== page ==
Time Warner could be sitting on a dramatically undervalued asset.
Earlier this month, analysts at UBS upgraded Netflix's stock to buy, arguing that the streaming giant was well positioned to take the world by storm. But UBS also commented on Netflix's competitors -- in particular, the more established HBO.
"We believe HBO is meaningfully undervalued within Time Warner," UBS wrote.
While UBS believes Netflix will ultimately outmaneuver HBO in the long-run, it thinks HBO has some solid years ahead of it, and that investors may be underestimating Time Warner's premium network.
Netflix is now more valuable than HBOHBO is one of three divisions within Time Warner, alongside Warner Bros. (its movie studio) and Turner (its collection of cable networks). Time Warner as a whole is worth roughly $70 billion, and UBS believes HBO accounts for $30 billion of that. That seems fair: HBO generates about one-third of Time Warner's operating income, and with its loyal subscriber base, it's a fairly stable business.
Trading around $560, Netflix is worth around $34 billion -- making it more valuable than HBO (assuming UBS is correct).
Is that justified, though? Including its sister network Cinemax, and its international subscriber base, HBO has almost twice as many subscribers as Netflix streaming -- about 116 million compared to 62 million -- and it makes a lot more money.
Last year, HBO generated an adjusted operating income of $1.8 billion on revenue of $5.4 billion. Including its DVD-by-mail business, Netflix generated slightly more revenue in 2014 -- $5.5 billion -- but nowhere near as much operating income: just $400 million. Excluding the DVD business (a market HBO does not compete in) makes it even worse, as DVDs brought in $368 million in profit last year.
But Netflix is growing much fasterNetflix is trading with a much higher multiple, about 145 times trailing earnings. Assuming HBO accounts for $30 billion of Time Warner's valuation, then it, in contrast, is trading with a much smaller multiple: around 16 times.
HBO is a more established business and is growing at a much slower pace than Netflix. Last year, HBO's revenue grew 10% on an annual basis -- Netflix's rose about 25%. HBO added 2.8 million domestic subscribers in 2014; Netflix added about 5.5 million.
Netflix might also have a much brighter future. UBS believes Netflix will have nearly 141 million subscribers by 2020, representing a compound growth rate of around 15.1%. When that happens, it believes Netflix will generate roughly $4.6 billion in EBITDA on $18.7 billion in annual revenue.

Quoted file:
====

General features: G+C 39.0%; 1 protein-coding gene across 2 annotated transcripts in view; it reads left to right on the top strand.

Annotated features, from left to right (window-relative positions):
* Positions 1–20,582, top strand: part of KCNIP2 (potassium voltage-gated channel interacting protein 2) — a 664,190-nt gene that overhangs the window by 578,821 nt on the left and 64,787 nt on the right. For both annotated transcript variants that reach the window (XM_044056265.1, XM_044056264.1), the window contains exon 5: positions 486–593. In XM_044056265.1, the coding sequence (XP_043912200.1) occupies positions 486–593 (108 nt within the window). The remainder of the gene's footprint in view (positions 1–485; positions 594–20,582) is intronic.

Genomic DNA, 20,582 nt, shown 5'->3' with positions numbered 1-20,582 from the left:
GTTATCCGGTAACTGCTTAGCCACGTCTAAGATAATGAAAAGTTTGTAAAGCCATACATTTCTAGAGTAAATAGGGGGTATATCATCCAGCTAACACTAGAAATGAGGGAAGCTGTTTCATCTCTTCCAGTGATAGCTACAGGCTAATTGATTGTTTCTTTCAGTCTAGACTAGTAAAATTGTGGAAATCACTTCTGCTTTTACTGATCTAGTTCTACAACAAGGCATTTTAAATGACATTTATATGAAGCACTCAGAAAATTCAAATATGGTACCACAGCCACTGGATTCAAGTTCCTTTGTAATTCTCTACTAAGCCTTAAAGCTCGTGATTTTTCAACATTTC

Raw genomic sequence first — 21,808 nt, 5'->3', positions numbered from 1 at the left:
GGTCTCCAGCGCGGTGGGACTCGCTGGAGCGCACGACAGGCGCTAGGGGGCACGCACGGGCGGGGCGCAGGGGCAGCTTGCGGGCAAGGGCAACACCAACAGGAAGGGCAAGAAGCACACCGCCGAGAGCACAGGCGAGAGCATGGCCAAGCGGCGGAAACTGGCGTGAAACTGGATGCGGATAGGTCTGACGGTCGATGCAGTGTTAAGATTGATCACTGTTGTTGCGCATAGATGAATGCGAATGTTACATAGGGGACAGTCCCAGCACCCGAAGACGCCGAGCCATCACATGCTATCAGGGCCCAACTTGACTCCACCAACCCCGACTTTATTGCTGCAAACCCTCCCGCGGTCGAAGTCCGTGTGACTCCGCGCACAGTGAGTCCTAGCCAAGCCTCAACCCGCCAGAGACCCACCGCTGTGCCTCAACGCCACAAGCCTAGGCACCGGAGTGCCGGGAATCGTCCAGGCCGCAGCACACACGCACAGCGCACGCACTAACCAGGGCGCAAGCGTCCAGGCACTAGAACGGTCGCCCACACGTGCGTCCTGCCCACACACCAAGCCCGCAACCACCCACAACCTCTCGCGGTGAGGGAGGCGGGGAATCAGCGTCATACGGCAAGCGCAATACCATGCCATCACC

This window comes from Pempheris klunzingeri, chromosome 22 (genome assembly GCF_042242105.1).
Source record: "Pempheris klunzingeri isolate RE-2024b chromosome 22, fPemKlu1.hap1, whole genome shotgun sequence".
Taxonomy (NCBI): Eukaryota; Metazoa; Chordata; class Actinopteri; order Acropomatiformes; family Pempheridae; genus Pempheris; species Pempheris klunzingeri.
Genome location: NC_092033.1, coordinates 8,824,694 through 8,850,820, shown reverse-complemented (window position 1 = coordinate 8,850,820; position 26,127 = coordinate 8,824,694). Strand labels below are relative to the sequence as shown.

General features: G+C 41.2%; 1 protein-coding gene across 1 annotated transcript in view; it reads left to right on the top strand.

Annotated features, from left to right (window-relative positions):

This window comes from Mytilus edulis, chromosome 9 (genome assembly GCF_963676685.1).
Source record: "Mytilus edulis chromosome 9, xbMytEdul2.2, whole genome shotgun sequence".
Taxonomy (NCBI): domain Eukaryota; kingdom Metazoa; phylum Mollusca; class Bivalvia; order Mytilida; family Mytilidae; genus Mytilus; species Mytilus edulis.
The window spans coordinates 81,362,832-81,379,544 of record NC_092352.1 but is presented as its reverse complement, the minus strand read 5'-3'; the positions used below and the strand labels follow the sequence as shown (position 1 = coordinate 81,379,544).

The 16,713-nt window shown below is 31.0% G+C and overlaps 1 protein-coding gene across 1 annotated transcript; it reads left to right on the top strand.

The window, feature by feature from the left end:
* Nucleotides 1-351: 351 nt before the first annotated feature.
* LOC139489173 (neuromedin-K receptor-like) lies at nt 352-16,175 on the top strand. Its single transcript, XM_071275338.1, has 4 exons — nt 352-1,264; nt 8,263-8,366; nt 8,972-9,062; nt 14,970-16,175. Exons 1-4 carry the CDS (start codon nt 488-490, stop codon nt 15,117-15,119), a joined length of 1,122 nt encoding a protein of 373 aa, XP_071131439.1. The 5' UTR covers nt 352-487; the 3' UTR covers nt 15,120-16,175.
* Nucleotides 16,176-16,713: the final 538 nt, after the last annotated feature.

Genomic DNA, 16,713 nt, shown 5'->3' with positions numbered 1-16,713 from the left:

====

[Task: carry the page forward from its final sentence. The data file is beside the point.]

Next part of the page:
But UBS is also positive on HBO. It sees Time Warner's premium network having about 132 million subscribers in 2020, and generating about $3.6 billion in EBITDA on revenue of around $8.3 billion.
UBS believes Netflix has advantages over HBO, including its strategic goal of aiming for a larger addressable market. Once, HBO used to target children (it carried the animated series The Adventures of Tintin in the 1990s), but today, virtually all of its content is aimed at adults. In contrast, Netflix has a growing number of exclusive series aimed at viewers of all ages.
Netflix makes Time Warner a better investmentOf course, it's possible that Netflix is simply overvalued. HBO has a firmly established business model with a proven ability to consistently produce hit series. Netflix remains promising, but its business model is far less established, and while many of its hit series have drawn critical acclaim, it has yet to release anything on the level of Game of Thrones or The Sopranos.
An investment in Time Warner brings baggage far in excess of HBO -- its movie studio and its cable networks -- but if you like Netflix, you should like Time Warner. Netflix's CEO does.
The article Netflix Suggests Investors Are Undervaluing Time Warner's HBO originally appeared on Fool.com.
Sam Mattera has no position in any stocks mentioned. The Motley Fool recommends Netflix. The Motley Fool owns shares of Netflix. Try any of our Foolish newsletter services free for 30 days. We Fools may not all hold the same opinions, but we all believe that considering a diverse range of insights makes us better investors. The Motley Fool has a disclosure policy.
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